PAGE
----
Conceptual Framework 3 utility or entity is privatized, the private firm that takes over the utility or business assumes the responsibility for service delivery. Privatization in the infrastructure and utilities sectors is usually accompanied by sector-specific regulatory arrangements to take account of the monopolistic nature of these activities, social and policy concerns related to the sale, and/or the continuing operation of assets used for public services. 6. PPPs involve both construction and maintenance of new infrastructure (greenfield) assets as well as management of existing public sector assets (brownfield). In a PPP, the public sector retains the ultimate responsibility for service delivery, although the private sector provides the service for an extended time. PPPs are individually regulated by the contract that specifies the responsibilities of both parties (offtaker and/or grantor, and the private sector and/or concessionaire). The contract specifies how, when, and under what conditions the private sector would be eligible to receive payments (regular as well as termination) and how any indexation of payments would be established. 7. The terms “PPP” and “PSP” are also often used interchangeably. PSP contract terminology was used in the 1990s when governments sought to transfer investment obligations to private sector parties as a means to free up budgets rather than emphasize the opportunity for partnership. However, this requires a partnership (i.e., contractual obligation or commitment) between government entities and the private sector. In certain instances, when some PSP schemes were overambitious and the social agenda was overlooked, this led to legitimate public concerns about charges for user services and allowable profits due to the monopolistic nature of the activities. The PSP era experience provides valuable insights on how to improve and refine the PPP process overall. The critical analysis of the PSP experience has led to the design of a new generation of transactions, more commonly known as PPP, with emphasis on improved delivery of public services through a partnership and demonstrating value for money throughout the full life cycle of the asset. 8. Given the evolution of PPP concepts and terminology, the definition of PPP has important implications for the ways in which ADB policies and procedures need to be reframed to more effectively accommodate and eventually mainstream PPP modalities in ADB operations. PPPs are a way of procuring efficient and modernized public service, and should not be viewed as just getting private finance for asset creation. It should be one type of modality for the management of infrastructure facilities and delivery of public services through a long-term partnership. It aims to deliver improved services for customers and better value for money for taxpayers through optimal risk allocation, management synergies, encouragement of innovation, efficient asset utilization, and asset management with a whole-of-life-cycle approach. In PPPs, certain defined aspects of service delivery, infrastructure development, and operations should be placed with the private sector, while other elements are retained under public sector responsibility. B. Public–Private Partnership in the Context of ADB Operations 9. Within ADB operations, all contracts such as performance-based contracts (management and service contracts), lease–operate–transfer, build–own–operate–transfer, design–build–finance–operate, variants, and concessions are considered as various forms of PPP. Contracts involving turnkey design and construction as part of public procurement (engineering, procurement, and construction contracts) are excluded. Also excluded are simple service contracts that are not linked to performance standards (those that are more aligned to outsourcing to private contractor staff to operate public assets) and construction contracts with extended warranties and/or maintenance provisions of, for example, up to 5 years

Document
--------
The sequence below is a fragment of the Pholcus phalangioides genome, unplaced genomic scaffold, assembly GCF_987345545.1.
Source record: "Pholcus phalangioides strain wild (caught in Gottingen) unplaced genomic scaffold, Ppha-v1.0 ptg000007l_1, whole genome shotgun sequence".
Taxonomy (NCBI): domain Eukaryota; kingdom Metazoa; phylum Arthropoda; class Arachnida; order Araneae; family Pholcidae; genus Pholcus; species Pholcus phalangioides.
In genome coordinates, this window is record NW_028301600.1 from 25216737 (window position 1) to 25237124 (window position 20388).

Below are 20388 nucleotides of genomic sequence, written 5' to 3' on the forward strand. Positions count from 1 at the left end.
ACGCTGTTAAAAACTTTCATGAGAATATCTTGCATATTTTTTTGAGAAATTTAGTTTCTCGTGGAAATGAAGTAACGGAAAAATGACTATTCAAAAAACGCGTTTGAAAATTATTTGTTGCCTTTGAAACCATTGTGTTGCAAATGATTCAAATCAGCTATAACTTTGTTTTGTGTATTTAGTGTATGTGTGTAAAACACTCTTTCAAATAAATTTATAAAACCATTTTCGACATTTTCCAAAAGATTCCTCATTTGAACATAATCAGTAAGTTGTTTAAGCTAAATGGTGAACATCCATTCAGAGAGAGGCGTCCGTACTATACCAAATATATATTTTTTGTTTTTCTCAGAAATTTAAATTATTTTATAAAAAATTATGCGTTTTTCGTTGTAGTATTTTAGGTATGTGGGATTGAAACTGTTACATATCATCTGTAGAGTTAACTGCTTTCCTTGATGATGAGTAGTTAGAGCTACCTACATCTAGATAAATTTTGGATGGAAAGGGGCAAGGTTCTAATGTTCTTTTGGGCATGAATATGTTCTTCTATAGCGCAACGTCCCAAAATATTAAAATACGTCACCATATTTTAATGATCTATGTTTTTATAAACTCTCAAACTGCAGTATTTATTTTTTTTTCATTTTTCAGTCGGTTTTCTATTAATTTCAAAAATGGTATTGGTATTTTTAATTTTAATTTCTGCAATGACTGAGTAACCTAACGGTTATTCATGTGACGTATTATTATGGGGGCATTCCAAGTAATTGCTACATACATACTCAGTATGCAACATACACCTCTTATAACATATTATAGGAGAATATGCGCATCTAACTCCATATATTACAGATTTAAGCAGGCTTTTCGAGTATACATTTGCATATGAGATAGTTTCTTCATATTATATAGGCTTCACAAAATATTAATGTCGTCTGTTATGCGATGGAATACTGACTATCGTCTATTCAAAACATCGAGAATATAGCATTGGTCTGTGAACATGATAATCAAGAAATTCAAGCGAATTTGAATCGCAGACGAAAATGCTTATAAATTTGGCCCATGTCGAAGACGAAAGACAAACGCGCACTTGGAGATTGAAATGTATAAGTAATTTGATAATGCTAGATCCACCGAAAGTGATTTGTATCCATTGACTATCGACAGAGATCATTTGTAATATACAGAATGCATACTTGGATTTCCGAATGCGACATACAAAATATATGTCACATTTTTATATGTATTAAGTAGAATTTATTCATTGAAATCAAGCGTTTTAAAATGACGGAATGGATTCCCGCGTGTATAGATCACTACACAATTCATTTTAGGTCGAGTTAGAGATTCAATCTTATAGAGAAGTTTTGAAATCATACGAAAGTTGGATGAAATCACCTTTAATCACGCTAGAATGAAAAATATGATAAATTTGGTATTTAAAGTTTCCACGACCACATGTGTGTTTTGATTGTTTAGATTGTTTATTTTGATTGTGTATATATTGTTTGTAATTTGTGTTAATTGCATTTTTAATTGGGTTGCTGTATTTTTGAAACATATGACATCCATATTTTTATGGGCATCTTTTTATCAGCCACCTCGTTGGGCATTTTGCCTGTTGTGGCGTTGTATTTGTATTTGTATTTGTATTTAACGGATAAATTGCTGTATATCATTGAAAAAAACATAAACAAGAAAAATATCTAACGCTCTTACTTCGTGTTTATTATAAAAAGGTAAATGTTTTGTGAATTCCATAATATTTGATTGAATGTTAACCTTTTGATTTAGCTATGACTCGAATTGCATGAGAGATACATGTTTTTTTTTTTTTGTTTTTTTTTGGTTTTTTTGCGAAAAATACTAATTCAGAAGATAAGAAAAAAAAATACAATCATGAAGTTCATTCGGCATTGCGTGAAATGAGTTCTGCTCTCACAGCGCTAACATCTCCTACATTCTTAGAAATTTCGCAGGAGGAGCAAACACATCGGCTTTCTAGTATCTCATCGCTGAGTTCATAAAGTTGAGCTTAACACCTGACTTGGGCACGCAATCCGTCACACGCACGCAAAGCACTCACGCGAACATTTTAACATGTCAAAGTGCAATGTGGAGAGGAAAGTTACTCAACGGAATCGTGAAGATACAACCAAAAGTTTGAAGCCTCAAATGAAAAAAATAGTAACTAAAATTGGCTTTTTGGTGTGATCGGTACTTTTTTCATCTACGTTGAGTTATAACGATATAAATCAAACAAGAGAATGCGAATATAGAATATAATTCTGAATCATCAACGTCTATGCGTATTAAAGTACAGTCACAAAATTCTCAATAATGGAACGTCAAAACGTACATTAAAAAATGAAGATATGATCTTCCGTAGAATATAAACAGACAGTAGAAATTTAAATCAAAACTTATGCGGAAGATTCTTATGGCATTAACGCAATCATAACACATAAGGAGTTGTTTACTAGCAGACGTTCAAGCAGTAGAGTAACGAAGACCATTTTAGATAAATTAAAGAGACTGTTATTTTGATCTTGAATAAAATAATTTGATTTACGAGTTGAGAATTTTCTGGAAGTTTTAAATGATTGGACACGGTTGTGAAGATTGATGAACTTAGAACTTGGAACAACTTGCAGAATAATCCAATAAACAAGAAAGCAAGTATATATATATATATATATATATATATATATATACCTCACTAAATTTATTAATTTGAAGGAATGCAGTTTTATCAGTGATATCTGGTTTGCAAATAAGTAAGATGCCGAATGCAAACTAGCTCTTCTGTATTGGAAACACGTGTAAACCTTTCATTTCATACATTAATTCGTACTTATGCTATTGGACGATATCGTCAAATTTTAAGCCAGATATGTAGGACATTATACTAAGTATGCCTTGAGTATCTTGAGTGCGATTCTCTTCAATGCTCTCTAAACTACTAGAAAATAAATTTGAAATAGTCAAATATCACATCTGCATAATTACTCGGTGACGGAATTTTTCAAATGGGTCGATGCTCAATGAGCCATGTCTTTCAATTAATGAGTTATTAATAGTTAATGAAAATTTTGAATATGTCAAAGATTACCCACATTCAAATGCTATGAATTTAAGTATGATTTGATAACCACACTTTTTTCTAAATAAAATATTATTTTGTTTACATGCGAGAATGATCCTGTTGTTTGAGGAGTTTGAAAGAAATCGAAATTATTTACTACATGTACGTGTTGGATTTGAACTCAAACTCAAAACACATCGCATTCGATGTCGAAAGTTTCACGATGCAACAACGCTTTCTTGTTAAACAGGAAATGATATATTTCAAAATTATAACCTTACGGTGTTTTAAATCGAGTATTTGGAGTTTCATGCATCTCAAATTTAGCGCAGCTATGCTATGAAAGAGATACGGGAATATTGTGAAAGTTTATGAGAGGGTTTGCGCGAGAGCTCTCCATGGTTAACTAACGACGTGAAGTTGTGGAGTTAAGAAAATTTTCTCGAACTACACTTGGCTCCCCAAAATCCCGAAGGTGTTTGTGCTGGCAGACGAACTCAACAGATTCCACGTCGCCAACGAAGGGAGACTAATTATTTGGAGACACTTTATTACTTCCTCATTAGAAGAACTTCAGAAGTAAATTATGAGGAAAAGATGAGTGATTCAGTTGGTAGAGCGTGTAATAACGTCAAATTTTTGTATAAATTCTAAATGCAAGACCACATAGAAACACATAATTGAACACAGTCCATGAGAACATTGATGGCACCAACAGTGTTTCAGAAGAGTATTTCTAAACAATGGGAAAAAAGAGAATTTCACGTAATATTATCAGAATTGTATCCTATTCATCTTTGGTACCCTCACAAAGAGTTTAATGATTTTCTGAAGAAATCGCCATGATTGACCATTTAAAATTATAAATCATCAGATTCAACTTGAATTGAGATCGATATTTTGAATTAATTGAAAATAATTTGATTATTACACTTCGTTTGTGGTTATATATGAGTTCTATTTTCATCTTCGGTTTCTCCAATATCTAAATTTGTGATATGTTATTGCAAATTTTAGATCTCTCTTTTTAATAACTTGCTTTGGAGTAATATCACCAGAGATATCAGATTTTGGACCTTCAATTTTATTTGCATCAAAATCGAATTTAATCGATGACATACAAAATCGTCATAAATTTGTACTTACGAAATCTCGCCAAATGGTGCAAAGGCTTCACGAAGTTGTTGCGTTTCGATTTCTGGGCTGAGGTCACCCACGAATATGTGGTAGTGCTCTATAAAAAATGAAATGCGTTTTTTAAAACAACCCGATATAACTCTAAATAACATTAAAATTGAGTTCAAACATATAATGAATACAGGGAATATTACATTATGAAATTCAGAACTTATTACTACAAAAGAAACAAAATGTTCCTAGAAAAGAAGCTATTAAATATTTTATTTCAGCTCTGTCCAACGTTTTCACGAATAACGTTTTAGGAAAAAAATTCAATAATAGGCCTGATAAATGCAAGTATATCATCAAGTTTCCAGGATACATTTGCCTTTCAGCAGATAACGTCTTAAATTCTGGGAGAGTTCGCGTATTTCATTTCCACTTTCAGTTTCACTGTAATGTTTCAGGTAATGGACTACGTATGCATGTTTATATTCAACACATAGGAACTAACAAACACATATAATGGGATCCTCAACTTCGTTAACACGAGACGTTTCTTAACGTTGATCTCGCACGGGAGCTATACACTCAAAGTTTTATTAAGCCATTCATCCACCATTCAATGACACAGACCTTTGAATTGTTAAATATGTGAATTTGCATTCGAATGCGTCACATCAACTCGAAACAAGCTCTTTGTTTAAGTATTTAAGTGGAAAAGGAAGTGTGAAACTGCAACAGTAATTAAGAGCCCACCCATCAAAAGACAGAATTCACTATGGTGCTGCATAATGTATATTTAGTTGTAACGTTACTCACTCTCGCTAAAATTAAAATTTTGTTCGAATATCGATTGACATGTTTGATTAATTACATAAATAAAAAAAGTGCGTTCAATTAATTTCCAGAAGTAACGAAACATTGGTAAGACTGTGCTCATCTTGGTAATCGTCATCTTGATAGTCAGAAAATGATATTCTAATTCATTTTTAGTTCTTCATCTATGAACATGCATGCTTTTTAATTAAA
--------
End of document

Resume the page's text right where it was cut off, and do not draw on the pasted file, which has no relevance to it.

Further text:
4 Public–Private Partnership Operational Plan 2012–2020 post-completion (wherein performance risk-sharing is minimal as the assets are new and need only basic maintenance).2 However, in some cases, service contracts can be used as a first step in moving to a higher form of PPP, especially in situations where the public sector is just beginning to explore PPP modalities. While both privatization and divestitures bring private sector skills and capital into a facility, ADB’s support for privatization and divesture should be considered as a separate initiative to PPPs. Accordingly, all privatization and divestures are also excluded. Appendix 1 provides a list of PPP elements and the sectors where PPPs typically are applied. 2 However, extended warranty and maintenance provisions in an extended construction contract should be preferred over a simple construction contract. This may be the case in many of the small and fragile economies in the region.